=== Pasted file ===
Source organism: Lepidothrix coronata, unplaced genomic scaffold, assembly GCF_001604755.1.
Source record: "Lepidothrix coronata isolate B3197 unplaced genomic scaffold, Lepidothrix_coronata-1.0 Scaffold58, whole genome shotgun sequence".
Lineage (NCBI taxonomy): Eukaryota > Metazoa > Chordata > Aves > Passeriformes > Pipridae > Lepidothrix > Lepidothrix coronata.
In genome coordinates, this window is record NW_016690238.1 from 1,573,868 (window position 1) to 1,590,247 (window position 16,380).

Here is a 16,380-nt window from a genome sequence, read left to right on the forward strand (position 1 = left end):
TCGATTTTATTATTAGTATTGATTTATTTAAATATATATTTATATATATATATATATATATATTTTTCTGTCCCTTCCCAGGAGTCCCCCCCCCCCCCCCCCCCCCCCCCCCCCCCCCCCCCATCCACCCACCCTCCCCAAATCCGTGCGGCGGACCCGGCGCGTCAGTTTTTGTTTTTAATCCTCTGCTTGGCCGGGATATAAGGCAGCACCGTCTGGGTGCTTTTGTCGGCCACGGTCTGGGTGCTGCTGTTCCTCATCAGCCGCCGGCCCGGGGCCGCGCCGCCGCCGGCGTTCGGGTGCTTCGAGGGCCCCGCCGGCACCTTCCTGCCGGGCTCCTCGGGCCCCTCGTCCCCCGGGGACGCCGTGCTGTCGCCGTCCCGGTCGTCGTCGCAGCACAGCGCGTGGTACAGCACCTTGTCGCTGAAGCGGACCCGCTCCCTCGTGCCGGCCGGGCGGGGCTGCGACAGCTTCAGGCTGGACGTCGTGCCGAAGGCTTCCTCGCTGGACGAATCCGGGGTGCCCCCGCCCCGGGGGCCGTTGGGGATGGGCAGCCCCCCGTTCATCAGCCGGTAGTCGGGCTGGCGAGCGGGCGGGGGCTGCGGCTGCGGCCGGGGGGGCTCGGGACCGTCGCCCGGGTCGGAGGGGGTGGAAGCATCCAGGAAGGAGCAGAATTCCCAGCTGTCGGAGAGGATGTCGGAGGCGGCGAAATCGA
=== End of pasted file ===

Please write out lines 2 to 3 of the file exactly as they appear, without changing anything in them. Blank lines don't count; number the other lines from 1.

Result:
Source record: "Lepidothrix coronata isolate B3197 unplaced genomic scaffold, Lepidothrix_coronata-1.0 Scaffold58, whole genome shotgun sequence".
Lineage (NCBI taxonomy): Eukaryota > Metazoa > Chordata > Aves > Passeriformes > Pipridae > Lepidothrix > Lepidothrix coronata.